Every year thousands of athletes sustain traumatic dental and head injuries while playing their favourite sports. From hockey to handball, these injuries do not discriminate. The upside is that most of these injuries can be avoided with the use of a well-fitted mouthpiece while active in the sport.
No matter your age, your gender, your league or the level of contact sport you might be playing, you should always, always be wearing a mouthguard while participating. Absolutely any athlete can be at risk of a dental injury, and most of these types of injuries can be prevented with the use of a mouthguard.
Neglecting to wear a mouthguard while playing a contact sport could land you a trip to the dentist – or worse – it could cost you a trip to the emergency room!
Sports-related dental injuries send more than 600,000 people to the emergency room every year! And that’s not even the worst case scenario. Without the use of a mouthguard you could chip or break teeth, fracture crowns or bridgework, risk lip and cheek injuries, cause root damage to the teeth or fracture jaws. But there’s more; mouthguards protect against jaw fractures and concussions by absorbing the energy of a traumatic blow to the chin. The importance of mouthguards in sports cannot be overstated.
At present, mouthguards are mandatory for most contact sports. Children who play hockey, football and rugby are often required to wear a mouthguard but the truth of the matter is, a mouthguard should be worn during any sport where a dental injury could occur.
Sports For Which You May Need a Mouthguard:
- Extreme sports
- Field events
- Field hockey
- Ice hockey
- Inline skating
- Martial arts
- Water polo
If you participate in any of the activities on the list above, it is strongly recommended that you wear a properly fitted mouthguard. Fortunately, you don’t need to stress about a mouthguard distracting you from your sport as bulky mouthguards are no longer the only option. Due to the popularity of contact sports, mouthguards now come in all different shapes, sizes and colours and can be customized to suit your preferences.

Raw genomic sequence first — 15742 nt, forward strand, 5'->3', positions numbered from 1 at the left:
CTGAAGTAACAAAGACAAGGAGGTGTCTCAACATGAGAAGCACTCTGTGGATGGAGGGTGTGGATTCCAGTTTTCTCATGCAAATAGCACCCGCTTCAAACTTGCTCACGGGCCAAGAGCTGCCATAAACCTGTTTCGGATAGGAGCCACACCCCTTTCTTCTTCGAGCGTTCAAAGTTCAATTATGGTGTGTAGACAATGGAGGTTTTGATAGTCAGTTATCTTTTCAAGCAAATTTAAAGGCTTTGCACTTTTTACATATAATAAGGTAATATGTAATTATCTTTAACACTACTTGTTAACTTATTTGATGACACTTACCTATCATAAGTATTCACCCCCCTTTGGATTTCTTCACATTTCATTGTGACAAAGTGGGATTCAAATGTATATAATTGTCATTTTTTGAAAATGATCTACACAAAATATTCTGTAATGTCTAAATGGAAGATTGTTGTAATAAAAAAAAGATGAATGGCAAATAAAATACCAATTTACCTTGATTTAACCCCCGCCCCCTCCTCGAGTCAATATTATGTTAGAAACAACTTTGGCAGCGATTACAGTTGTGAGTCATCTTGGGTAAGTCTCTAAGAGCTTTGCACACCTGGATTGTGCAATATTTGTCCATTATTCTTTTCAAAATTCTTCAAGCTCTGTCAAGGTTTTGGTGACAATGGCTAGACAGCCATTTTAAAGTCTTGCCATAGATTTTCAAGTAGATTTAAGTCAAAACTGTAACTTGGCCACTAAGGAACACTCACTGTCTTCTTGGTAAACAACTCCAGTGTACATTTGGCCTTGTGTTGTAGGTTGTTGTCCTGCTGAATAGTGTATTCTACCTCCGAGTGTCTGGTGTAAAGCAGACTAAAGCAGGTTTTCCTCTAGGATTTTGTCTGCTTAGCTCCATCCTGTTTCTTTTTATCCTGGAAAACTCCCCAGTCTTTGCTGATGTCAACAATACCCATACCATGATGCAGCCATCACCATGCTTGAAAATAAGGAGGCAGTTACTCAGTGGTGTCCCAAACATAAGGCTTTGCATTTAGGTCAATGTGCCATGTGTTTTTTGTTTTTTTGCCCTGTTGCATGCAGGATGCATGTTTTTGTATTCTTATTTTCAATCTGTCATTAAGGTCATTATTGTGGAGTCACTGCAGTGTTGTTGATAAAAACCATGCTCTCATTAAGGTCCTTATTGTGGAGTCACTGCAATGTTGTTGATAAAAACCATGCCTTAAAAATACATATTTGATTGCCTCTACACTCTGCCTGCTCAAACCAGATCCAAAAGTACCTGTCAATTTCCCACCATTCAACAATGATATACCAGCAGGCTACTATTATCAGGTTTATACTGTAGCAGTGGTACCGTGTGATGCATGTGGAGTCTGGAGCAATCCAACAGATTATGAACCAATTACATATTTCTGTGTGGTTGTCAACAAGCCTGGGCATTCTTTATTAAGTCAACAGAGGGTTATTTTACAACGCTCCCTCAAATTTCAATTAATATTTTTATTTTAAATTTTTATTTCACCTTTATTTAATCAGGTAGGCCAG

Choosing a Mouthguard:
There are three types of mouthguards to choose from:
- Custom-Made: These types of mouthguards are made by your dentist. They are more expensive than other forms of mouthguards as they are designed individually for comfort and fit. For a custom-made mouthguard, your dentist will take an impression of your teeth then use it as a mold for your guard.
- Boil and Bite: These mouthguards can be bought at any sporting goods store and even at some drugstores. These guards must be softened in boiled water then inserted into your mouth to allow the guard to adapt to the shape of your mouth. Boil and bite guards can cost anywhere from $10 – $50.
- Stock: These mouthguards are the most inexpensive as they typically cost less than $15 and are available at most drugstores and sporting goods stores. These sports guards come pre-formed and ready to wear. Unfortunately they don’t fit very well and many find them to be so bulky that they make breathing difficult. Mostly due to the fact that it can’t be customized for its wearer, the level of protection that a stock appliance provides is typically the lowest of all the types of sports mouthguards.
But with all these options, how can you know which one is best?
The Doctor’s Recommendation:
The most effective mouthguards are resilient, tear-resistant and comfortable. Ideally, your mouthguard should fit properly, be durable and easy to clean, and not restrict your speech or breathing.
At Century Stone Dental, we recommend a custom-made mouthguard. Though custom-made mouthguards don’t run cheap, the benefits of protecting your child far outweigh the costs associated with a dental or medical injury, which is more likely to occur with a store bought guard.
Studies have shown that when compared to over -the-counter versions, a custom-made mouthguard is essential to a player’s safety. According to a 2014 study from May/June issue of General Dentistry, high school football players wearing store-bought mouthguards were more than twice as likely to suffer mild traumatic brain injures (MTBI)/concussions than those wearing custom-made, properly fitted mouthguards.
Ultimately, wearing a mouthguard is a small price to pay to prevent a lifetime of dental treatment.